Why You Should Change Your Self-talk

WORDS MATTER

If you’re familiar with my work, you know that during childhood, my mother used the fear of abandonment to control me. She threatened to give me away, put me in an orphanage, or send me to live with my father, whom she repeatedly said: “didn’t love us or want anything to do with us.”

I lived in constant fear of doing the “right thing,” whatever the right thing was at any particular time. “The right thing” could and did change without warning, so I needed to remain constantly alert for changes in her tone of voice, behavior, and in our home environment.

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Why You Should Change Your Self-talk
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Words matter. Written words and spoken words all matter. It matters what people say to you, and it matters what you say to yourself. For example, suppose you live with a narcissist or toxic person (or have one in your life). In that case, you already know that it can negatively affect how you think about yourself, what you tell yourself, and how you treat yourself. Oblivious of my codependency, her words and my negative self-talk combined to confirm my beliefs; I was unlovable, would never be good enough, and didn’t matter. The combination of negative self-talk and limiting beliefs kept me in a state of learned helplessness. Eventually, as an adult, I woke up to the fact that I was stuck. I’d been repeating the same hurtful relationship patterns throughout my adult life and wondering why I was unhappy. Finally, I realized that something had to change. So, among other things, I started examining, questioning, and then changing my unsupportive inner dialogue into supportive, positive self-talk. I watched in amazement as my limiting beliefs began to fade away. As I started thinking differently about myself, my self-concept changed. My opinions about myself changed. I changed.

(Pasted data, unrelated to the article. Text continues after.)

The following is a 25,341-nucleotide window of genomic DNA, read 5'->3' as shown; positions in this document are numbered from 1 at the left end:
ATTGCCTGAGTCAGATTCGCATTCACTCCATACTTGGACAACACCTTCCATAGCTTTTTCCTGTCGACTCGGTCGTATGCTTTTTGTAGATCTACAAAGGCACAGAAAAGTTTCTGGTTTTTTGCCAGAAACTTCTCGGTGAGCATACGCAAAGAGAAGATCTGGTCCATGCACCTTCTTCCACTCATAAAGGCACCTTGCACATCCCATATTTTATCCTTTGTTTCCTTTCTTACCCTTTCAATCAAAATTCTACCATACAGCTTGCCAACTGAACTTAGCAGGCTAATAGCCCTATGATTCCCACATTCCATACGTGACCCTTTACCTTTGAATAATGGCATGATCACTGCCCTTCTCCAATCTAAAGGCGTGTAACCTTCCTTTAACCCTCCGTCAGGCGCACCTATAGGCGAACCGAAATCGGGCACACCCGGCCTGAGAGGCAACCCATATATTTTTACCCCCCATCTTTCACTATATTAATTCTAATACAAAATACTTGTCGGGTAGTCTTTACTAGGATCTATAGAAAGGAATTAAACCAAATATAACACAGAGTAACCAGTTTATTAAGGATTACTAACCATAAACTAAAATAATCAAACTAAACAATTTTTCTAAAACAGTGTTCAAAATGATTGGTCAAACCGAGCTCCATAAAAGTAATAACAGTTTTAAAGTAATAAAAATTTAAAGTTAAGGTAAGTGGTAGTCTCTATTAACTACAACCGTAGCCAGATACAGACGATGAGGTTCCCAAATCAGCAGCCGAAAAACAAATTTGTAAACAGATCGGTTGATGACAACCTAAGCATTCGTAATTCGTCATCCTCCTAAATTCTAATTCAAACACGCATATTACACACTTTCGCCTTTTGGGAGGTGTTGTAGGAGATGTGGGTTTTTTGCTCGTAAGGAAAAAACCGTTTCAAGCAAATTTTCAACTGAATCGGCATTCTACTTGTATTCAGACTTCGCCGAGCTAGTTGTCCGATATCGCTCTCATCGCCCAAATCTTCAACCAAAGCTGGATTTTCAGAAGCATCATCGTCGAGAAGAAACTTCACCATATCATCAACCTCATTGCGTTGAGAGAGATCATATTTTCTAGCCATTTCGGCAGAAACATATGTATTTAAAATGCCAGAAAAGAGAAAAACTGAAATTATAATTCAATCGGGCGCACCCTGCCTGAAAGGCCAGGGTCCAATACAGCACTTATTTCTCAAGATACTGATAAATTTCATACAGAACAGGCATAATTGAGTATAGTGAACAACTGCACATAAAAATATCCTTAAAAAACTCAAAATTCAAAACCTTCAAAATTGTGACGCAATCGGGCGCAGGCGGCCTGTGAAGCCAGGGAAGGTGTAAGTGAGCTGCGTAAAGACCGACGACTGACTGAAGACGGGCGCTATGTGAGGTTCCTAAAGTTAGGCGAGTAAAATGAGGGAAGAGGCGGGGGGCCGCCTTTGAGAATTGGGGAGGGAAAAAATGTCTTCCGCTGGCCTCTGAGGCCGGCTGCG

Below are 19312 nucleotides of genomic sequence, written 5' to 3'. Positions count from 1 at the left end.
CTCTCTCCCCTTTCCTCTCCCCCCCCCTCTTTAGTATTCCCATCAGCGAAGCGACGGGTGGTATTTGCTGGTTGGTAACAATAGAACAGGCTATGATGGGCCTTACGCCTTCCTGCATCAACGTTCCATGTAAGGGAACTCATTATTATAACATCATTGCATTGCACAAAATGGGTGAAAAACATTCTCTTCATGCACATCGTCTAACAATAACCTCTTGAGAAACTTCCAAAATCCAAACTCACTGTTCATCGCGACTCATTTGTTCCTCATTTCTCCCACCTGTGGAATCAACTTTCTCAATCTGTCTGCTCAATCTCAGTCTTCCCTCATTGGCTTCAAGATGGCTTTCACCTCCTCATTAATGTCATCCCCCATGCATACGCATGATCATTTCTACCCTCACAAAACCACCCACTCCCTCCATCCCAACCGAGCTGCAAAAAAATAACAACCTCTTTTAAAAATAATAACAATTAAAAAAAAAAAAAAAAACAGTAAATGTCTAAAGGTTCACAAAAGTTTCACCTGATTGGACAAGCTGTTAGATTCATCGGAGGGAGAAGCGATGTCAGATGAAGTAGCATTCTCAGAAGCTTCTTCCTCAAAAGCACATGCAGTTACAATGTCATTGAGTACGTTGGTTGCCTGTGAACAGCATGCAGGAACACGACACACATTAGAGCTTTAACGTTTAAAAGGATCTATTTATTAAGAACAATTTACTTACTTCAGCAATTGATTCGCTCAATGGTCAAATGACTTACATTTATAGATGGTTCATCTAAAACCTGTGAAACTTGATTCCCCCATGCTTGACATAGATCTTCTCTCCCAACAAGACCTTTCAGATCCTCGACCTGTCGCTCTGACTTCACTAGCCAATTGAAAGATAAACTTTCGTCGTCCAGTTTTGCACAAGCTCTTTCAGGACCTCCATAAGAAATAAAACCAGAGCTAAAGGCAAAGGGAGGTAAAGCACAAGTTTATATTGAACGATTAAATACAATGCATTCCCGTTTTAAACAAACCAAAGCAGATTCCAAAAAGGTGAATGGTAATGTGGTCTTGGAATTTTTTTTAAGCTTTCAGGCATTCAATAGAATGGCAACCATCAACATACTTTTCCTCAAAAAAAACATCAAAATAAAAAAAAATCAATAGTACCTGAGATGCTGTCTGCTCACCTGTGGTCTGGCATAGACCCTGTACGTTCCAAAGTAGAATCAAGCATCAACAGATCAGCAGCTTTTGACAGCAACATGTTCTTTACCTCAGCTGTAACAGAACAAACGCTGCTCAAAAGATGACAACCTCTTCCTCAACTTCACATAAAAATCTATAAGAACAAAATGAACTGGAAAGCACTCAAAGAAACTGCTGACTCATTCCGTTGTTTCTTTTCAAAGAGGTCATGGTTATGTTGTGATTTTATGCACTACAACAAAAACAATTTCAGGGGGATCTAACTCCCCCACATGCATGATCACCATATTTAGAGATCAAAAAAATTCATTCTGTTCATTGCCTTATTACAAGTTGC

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DianeMetcalf.com
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